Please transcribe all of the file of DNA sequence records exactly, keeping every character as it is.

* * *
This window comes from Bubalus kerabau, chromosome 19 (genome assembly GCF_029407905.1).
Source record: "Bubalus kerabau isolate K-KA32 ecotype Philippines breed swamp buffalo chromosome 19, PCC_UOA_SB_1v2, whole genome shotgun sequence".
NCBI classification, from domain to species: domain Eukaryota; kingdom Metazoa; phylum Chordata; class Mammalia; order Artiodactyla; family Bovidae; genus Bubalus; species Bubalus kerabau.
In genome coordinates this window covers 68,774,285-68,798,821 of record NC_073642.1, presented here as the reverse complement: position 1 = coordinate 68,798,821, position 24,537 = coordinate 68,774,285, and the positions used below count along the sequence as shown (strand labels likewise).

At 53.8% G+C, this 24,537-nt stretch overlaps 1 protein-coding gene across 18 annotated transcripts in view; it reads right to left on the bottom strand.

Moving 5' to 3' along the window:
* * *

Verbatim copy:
This window comes from Bubalus kerabau, chromosome 19 (genome assembly GCF_029407905.1).
Source record: "Bubalus kerabau isolate K-KA32 ecotype Philippines breed swamp buffalo chromosome 19, PCC_UOA_SB_1v2, whole genome shotgun sequence".
NCBI classification, from domain to species: domain Eukaryota; kingdom Metazoa; phylum Chordata; class Mammalia; order Artiodactyla; family Bovidae; genus Bubalus; species Bubalus kerabau.
In genome coordinates this window covers 68,774,285-68,798,821 of record NC_073642.1, presented here as the reverse complement: position 1 = coordinate 68,798,821, position 24,537 = coordinate 68,774,285, and the positions used below count along the sequence as shown (strand labels likewise).

At 53.8% G+C, this 24,537-nt stretch overlaps 1 protein-coding gene across 18 annotated transcripts in view; it reads right to left on the bottom strand.

Moving 5' to 3' along the window: